To William G. Mather

Dear Professor Mather, 26 September 1945

Your letter interested me very much. Your idea that primitive methods or religious exercises have something to do with the experience of the unconscious is perfectly correct.

I suppose you mean to say that these people are white people and not Hopi Indians or something of the sort that celebrate snake dances.

If I’m right in assuming that you mean white sectarians, then it is obviously a matter of the phenomenon peculiar to colonial settlers.

Inasmuch as civilized white people settle down on virgin soil their unconscious assimilates the peculiar nature of the country.

So much so that even their children begin to resemble to a certain extent the autochthonous population of that country.

In Africa and in India you observe a violent resistance in the white man against the primitive or exotic country in which he lives.

In Africa, for instance, I observed that the settlers there either hate that country or they just love it.

In either case (if they are real settlers, and not only transient officials that serve their 20 years of exile) they nolens volens begin to get assimilated by the soil and they develop a very curious mentality.

It is just as if the unconscious part of their psyche was sinking down into the peculiar phenomenon “going black.”

You can observe how these people get lured away unconsciously from their civilized sphere.

Even in America you can observe similar things: for instance the students’ most remarkable initiation ceremonies that above all resemble Indian rituals.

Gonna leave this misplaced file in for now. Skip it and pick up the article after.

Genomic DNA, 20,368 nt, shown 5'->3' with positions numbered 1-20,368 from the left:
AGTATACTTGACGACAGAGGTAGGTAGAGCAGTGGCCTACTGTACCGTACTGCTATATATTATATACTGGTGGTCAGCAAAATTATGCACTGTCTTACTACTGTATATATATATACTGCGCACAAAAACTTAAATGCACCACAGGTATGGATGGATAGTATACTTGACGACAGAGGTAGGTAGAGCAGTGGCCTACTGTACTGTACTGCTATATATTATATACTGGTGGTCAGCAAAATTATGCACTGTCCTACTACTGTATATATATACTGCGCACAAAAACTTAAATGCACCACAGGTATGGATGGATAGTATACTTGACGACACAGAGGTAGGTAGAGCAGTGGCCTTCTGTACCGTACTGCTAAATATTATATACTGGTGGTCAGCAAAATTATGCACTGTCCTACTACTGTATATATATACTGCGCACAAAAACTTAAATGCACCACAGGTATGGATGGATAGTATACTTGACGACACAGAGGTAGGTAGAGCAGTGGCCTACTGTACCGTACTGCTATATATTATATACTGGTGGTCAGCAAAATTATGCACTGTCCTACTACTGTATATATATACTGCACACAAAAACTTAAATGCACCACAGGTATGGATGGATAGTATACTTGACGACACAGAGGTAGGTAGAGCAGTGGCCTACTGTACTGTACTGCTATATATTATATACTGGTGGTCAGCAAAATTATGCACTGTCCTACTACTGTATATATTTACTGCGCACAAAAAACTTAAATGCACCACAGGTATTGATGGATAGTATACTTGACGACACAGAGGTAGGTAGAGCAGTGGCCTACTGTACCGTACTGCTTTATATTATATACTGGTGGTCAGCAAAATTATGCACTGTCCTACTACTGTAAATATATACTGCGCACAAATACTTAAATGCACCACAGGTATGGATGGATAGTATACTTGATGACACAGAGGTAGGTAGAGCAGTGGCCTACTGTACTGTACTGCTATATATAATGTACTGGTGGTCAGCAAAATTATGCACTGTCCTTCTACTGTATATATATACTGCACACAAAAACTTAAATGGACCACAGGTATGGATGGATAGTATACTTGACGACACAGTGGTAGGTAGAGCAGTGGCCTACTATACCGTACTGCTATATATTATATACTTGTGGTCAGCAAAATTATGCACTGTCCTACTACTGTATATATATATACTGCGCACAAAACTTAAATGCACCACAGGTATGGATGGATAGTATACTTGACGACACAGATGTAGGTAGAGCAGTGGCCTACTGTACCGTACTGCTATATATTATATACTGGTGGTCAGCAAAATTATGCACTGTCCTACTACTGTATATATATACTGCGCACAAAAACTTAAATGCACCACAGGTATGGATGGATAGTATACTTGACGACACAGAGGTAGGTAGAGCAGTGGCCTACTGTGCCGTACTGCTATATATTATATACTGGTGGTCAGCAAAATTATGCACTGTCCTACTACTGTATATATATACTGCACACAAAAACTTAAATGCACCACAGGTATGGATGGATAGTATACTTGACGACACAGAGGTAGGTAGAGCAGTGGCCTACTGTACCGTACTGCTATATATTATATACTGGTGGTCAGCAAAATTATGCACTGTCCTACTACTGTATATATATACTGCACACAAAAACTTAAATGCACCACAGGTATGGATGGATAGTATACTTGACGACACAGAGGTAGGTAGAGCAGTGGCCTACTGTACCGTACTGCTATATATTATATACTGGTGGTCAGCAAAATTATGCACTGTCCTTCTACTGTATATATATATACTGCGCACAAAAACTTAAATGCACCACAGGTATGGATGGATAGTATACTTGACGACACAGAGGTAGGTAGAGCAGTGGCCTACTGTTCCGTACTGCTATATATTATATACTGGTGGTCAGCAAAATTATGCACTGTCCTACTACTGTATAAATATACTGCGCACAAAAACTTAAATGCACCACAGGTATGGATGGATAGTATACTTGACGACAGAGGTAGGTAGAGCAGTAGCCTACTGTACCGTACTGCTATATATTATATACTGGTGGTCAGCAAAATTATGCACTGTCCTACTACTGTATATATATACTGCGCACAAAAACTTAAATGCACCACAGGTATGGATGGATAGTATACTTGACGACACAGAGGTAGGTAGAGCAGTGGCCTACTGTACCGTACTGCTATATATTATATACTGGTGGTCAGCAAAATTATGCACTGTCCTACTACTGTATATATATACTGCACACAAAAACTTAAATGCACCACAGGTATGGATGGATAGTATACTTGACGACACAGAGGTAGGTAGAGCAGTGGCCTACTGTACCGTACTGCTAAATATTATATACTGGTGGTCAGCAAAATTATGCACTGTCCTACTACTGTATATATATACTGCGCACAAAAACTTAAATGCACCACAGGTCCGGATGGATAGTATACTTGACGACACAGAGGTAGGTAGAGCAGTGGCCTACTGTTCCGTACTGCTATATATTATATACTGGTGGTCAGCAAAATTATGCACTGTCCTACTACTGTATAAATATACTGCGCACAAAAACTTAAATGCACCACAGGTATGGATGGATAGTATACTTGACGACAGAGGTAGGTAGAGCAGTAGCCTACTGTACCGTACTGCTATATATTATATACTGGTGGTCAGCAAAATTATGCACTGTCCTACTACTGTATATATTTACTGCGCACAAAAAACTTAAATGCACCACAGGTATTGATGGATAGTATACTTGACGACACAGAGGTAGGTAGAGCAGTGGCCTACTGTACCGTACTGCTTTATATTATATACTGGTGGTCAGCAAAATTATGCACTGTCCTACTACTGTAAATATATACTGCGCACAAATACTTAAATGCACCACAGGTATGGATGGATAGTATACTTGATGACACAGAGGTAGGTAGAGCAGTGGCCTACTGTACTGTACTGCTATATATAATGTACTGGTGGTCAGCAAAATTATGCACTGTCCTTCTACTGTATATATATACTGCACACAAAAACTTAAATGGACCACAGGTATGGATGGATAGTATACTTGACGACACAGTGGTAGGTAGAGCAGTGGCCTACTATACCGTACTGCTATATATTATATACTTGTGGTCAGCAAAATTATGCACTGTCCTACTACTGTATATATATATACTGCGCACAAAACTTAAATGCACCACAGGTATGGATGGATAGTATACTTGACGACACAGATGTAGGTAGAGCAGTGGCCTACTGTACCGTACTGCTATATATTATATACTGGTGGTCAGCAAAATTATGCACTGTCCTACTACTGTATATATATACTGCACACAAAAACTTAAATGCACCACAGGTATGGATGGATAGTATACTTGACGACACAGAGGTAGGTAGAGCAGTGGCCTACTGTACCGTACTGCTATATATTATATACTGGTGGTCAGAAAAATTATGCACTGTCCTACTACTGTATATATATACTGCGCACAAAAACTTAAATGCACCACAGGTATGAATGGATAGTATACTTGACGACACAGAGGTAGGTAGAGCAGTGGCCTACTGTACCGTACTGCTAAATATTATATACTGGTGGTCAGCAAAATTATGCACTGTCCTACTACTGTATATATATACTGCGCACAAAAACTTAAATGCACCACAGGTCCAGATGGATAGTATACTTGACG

No wonder if sects show similar symptoms: in the case you mention the relation to snakes which always represents the integration of the chthonic (earth) element.

To the same chapter belongs the positive or negative emphasis on sex.

It is practically the same whether you emphasize sex through affirmation or negation.

It simply means sex is all-important.

If it is denied it simply means the chthonic element is all-important, yet in a hostile way.

In the other case it is understood as something positive.

The torture of the body, for instance, which is so frequent with primitives, shows merely the importance of the body.

And very often you cannot tell which is the greater pleasure: granting chthonic lusts or denying them.

All this has nothing to do with theology or other spiritual factors.

It is chiefly the question of the overwhelming tendency of the unconscious to get rooted in the soil.

You can observe similar phenomena in Europe, where nature can have an overwhelming influence, as for instance the sea or barren islands or lonely parts of the country or
mountainous regions as in Switzerland.

In Switzerland we have many sects which have something in common with those of Wales and other mountainous parts of Britain.

Invariably they have mostly a very peculiar relation to sex either in a positive or a negative way.

Hoping I have answered your question to your satisfaction, I remain,

Yours sincerely,

C.G. Jung [Letters Volume 1; Pages 380-381]